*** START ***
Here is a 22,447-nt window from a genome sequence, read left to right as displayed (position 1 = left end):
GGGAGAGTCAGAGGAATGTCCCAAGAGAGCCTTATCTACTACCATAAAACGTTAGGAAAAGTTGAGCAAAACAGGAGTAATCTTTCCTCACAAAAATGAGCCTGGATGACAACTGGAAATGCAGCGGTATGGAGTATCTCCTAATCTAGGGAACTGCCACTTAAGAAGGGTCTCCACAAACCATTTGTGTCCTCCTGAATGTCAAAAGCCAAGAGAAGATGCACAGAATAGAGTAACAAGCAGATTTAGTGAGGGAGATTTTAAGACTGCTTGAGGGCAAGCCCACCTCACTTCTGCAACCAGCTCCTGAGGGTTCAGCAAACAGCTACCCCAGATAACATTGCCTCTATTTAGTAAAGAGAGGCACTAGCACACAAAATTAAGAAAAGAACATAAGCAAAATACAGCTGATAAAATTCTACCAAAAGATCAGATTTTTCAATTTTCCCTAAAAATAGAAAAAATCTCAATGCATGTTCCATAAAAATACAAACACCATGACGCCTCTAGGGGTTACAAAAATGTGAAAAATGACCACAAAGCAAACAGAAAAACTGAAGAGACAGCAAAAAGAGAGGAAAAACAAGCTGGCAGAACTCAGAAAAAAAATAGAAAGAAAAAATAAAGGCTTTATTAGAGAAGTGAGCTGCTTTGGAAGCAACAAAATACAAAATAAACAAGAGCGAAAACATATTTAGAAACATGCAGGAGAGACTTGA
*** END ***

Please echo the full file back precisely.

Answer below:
Here is a 22,447-nt window from a genome sequence, read left to right as displayed (position 1 = left end):
GGGAGAGTCAGAGGAATGTCCCAAGAGAGCCTTATCTACTACCATAAAACGTTAGGAAAAGTTGAGCAAAACAGGAGTAATCTTTCCTCACAAAAATGAGCCTGGATGACAACTGGAAATGCAGCGGTATGGAGTATCTCCTAATCTAGGGAACTGCCACTTAAGAAGGGTCTCCACAAACCATTTGTGTCCTCCTGAATGTCAAAAGCCAAGAGAAGATGCACAGAATAGAGTAACAAGCAGATTTAGTGAGGGAGATTTTAAGACTGCTTGAGGGCAAGCCCACCTCACTTCTGCAACCAGCTCCTGAGGGTTCAGCAAACAGCTACCCCAGATAACATTGCCTCTATTTAGTAAAGAGAGGCACTAGCACACAAAATTAAGAAAAGAACATAAGCAAAATACAGCTGATAAAATTCTACCAAAAGATCAGATTTTTCAATTTTCCCTAAAAATAGAAAAAATCTCAATGCATGTTCCATAAAAATACAAACACCATGACGCCTCTAGGGGTTACAAAAATGTGAAAAATGACCACAAAGCAAACAGAAAAACTGAAGAGACAGCAAAAAGAGAGGAAAAACAAGCTGGCAGAACTCAGAAAAAAAATAGAAAGAAAAAATAAAGGCTTTATTAGAGAAGTGAGCTGCTTTGGAAGCAACAAAATACAAAATAAACAAGAGCGAAAACATATTTAGAAACATGCAGGAGAGACTTGA